The hyperbole surrounding Michael Conlan might suggest to some that he is trying to run before he has ground his boxing apprenticeship but the Belfast man insists nothing could be further from the reality of his camp in London with coach Adam Booth.
In the early hours of Monday morning, Conlan will stride once more onto the Madison Square Garden stage as he seeks to kick off what should be a critical 12 months.
Mexican Ruben Garcia Hernandez is expected to be his most serious test so far as his three defeats in 29 fights have only come at the hands of two world champions, Nonito Donaire and Randy Caballero, and Rafael Rivera, who recently went the distance with Leo Santa Cruz, the WBA featherweight title holder.
Conlan’s profile in the States is just where he wants it to be with leading promoter Bob Arum showcasing the 27-year-old on major shows in between his annual St Patrick’s Day headliner in the Garden. Now he wants the performances to ratchet up a notch as he bids to truly enter the world title mix.
“I’m progressing at my pace and this guy is another good step up – another test that will help me develop into the fighter I need to be when the time comes for the really big fights, the world title opportunities,” said Conlan, who picked up the WBO inter-continental title when defeating Jason Cunningham in December at the Manchester Arena.
“I’ve seen some criticism but I don’t take any notice of that. There are some who will say that I should be rushed to fighting better opponents but my team know what they’re doing and I know I’m a work in progress. I learned lessons from the Cunningham fight, as I do with all my fights.
“Adam has been working on a few things in this camp on the back of the Cunningham fight and it has been going very well. I’m just very excited now about getting back into the Garden against such an experienced opponent.
“The Garden is still the Mecca of boxing, it’s the greatest boxing arena on earth and the way the MSG guys treat me now is incredible – it’s like a big family.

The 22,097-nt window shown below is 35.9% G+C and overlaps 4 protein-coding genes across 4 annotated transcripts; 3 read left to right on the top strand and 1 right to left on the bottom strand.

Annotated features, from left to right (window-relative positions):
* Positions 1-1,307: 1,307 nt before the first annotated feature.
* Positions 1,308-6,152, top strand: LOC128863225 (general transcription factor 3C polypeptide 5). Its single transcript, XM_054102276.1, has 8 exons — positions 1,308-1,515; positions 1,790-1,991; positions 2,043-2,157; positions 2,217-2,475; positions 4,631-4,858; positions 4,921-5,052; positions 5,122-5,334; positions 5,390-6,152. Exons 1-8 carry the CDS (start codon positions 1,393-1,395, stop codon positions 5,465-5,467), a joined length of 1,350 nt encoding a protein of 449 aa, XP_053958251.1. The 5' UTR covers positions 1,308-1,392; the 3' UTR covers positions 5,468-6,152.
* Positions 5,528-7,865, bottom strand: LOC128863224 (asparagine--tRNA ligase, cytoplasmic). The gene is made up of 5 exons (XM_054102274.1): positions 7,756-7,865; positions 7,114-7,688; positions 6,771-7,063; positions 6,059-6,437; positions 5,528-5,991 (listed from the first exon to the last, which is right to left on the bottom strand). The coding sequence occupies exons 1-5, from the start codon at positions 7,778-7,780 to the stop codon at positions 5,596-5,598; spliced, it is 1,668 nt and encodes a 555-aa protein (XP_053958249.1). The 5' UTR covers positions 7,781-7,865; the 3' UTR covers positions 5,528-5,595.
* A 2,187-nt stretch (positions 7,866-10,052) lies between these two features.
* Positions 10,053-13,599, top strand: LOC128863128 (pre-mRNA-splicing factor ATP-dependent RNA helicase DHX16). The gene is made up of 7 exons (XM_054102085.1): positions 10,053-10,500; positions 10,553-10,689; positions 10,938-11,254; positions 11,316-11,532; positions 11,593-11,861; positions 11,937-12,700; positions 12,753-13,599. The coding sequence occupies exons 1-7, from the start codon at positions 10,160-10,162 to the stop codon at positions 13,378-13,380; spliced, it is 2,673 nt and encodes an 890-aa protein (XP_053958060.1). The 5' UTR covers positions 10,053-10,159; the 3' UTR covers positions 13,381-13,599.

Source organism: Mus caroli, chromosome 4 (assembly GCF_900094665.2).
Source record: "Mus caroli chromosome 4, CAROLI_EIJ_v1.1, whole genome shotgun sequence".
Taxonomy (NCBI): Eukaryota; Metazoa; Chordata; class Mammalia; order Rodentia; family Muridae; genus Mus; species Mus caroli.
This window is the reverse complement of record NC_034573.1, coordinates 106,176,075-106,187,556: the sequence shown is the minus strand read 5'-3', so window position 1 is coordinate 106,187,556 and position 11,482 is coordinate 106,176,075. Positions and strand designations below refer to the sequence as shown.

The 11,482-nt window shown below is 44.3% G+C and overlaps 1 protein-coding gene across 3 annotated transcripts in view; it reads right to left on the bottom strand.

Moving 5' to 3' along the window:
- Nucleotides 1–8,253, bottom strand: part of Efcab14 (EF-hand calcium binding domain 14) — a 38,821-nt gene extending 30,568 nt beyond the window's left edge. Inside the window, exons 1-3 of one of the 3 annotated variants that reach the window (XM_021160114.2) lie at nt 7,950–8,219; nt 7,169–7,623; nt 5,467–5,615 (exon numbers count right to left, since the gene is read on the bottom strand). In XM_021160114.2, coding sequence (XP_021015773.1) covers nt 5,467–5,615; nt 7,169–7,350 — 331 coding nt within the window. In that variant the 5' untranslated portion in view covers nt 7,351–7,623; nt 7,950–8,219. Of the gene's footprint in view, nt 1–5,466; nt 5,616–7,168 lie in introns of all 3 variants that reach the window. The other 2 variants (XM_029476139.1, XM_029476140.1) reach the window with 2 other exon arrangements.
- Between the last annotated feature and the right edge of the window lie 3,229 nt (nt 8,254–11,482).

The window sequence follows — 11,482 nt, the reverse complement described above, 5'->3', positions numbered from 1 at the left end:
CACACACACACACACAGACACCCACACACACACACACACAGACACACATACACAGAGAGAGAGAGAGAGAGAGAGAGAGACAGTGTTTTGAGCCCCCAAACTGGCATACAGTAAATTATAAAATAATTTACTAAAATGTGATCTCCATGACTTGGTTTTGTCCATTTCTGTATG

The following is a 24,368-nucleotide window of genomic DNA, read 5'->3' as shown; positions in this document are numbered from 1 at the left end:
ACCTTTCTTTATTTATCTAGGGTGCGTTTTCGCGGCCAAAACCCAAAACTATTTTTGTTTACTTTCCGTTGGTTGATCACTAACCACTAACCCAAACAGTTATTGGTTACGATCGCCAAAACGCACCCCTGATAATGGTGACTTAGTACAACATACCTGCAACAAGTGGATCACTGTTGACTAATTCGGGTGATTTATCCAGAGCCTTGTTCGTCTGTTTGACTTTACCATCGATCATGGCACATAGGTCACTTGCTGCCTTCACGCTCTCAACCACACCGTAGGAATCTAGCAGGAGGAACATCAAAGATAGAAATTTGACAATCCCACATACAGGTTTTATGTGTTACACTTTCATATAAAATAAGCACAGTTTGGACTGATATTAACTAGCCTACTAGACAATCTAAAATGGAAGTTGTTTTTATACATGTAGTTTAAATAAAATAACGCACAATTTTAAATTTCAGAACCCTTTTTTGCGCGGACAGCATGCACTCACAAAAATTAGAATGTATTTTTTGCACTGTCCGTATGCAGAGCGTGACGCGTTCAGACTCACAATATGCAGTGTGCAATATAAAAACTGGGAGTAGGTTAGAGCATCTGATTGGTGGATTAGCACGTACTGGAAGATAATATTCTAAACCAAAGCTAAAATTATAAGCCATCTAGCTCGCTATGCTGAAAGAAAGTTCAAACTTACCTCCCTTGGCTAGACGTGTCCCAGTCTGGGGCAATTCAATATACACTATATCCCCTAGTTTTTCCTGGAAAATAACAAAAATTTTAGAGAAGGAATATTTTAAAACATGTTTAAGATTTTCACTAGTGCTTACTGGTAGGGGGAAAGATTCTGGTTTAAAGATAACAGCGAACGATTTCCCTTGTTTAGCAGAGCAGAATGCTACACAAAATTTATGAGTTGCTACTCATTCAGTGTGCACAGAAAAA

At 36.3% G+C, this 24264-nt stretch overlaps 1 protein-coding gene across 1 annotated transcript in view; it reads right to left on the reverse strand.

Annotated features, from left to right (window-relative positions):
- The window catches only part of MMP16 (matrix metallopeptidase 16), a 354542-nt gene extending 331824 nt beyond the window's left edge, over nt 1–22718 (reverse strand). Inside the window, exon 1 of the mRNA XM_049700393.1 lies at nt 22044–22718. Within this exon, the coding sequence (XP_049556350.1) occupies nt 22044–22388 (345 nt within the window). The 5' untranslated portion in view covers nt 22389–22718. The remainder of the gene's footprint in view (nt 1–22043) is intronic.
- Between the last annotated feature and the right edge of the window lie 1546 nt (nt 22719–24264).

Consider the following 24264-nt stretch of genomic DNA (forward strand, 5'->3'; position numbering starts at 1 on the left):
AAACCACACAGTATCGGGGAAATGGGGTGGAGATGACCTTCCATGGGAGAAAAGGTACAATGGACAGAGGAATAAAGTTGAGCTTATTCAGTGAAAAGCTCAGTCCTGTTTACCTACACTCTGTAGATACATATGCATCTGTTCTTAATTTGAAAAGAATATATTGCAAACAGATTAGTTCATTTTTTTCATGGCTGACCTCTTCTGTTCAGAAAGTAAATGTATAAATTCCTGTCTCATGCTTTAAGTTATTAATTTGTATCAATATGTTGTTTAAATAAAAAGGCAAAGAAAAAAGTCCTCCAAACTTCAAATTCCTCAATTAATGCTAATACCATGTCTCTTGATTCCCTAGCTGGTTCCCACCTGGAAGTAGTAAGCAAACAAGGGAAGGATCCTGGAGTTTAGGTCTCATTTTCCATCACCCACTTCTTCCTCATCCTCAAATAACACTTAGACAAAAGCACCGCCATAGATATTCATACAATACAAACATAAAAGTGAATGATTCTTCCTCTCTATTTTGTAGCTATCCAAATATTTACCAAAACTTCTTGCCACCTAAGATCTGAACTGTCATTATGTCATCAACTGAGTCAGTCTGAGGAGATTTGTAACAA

“It’s a really special feeling to fight there and be the main event. The treatment I get is normally reserved for the top basketball players and NFL guys and here’s a little kid from Belfast being put in the same spotlight.”
Conlan has always loved the buzz of a big event, relishing the world stage in the amateur ranks, during which he won World, European and Commonwealth gold – as well as Olympic bronze before his notorious defeat at the 2016 Rio Games.
But for all the vociferous support in the Garden, Conlan knows he is now facing an opponent against whom he needs to show his potential for major fights throughout 2019.
“Hernandez is a tough Mexican who has been with good guys and only lost to top guys. He can swing wildly at times and loves to come and have a fight so I have to make sure I don’t give him any confidence. I’m out to completely destroy him,” he said.
“He went the full distance with Nonito Donaire last year so he’s obviously tough and he’s a little different to what I’ve come across before in other ways. He comes with more of a Mexican style than I’ve fought before and there will be times he’ll be in front of me trying to take my head off. It’s just what I’ve been looking forward to.”
Conlan’s close friend Paddy Barnes is also on the MSG show, returning to the ring after his World title defeat in August. He meets American Oscar Mojica.